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East County Regional Library programs

August 14, 2019
By MEGHAN BRADBURY (news@breezenewspapers.com) , Lehigh Acres Citizen

East County Regional Library has another packed schedule of enticing activities for youth and adults.

Head of Youth Services Kamara Shonhai said they are celebrating the start of the school year with a Welcome Back Bash for kindergarten through fifth grade students from 2:30 to 4:30 p.m. Friday, Aug. 16. The party will include refreshments, games, activities and prizes.

"We are inviting all homeschoolers of the same age bracket," Regional Branch Manager Samantha Wallace said. "We are asking parents to come out as well. Teachers (are invited) to come that teach those grade levels. It's an open invitation for everybody in the community."

The event is also a great opportunity for the youngsters to sign up for a library card.

Wallace said the party provides the children of the community with the opportunity to network with other kids attending elementary schools in the area. She said it's a way for them to get together and collaborate as a big family.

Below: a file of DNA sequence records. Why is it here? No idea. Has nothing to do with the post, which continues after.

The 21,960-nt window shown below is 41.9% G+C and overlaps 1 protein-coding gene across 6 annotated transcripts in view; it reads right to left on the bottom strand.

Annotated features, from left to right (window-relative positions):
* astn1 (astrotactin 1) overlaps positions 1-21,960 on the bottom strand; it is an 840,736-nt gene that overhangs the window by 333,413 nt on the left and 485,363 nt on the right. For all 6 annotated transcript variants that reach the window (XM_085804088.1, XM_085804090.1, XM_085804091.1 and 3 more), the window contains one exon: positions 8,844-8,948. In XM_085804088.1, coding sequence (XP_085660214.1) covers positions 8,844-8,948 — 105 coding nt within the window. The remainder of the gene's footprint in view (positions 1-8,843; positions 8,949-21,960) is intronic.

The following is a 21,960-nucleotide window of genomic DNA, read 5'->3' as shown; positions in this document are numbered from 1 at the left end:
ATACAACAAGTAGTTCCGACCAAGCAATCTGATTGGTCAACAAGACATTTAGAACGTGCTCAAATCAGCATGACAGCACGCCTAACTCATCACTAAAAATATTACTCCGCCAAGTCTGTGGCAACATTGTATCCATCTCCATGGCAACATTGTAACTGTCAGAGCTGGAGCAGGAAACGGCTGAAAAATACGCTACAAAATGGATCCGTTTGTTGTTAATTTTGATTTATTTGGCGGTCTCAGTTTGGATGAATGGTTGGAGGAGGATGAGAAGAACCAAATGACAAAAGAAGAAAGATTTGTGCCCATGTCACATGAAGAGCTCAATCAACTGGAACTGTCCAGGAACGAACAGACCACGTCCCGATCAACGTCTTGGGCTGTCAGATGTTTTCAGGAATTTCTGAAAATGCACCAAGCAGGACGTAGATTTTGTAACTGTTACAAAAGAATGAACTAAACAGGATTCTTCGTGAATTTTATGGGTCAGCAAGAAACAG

"We are so big on community and community involvement. We want to show our neighbors and people in the community that we are here, and that we care," Wallace said.

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The bash will be held in the meeting room, which houses 150 people. With the library staff always prepared for overage, the overflow of people will celebrate in the storytime room.

A special Welcome Back Bash Celebration will also be held for middle and high school students from 2 to 5:30 p.m. in the meeting room Wednesday, Sept. 4.

Shonhai said the bash will focus on services for middle and high school students.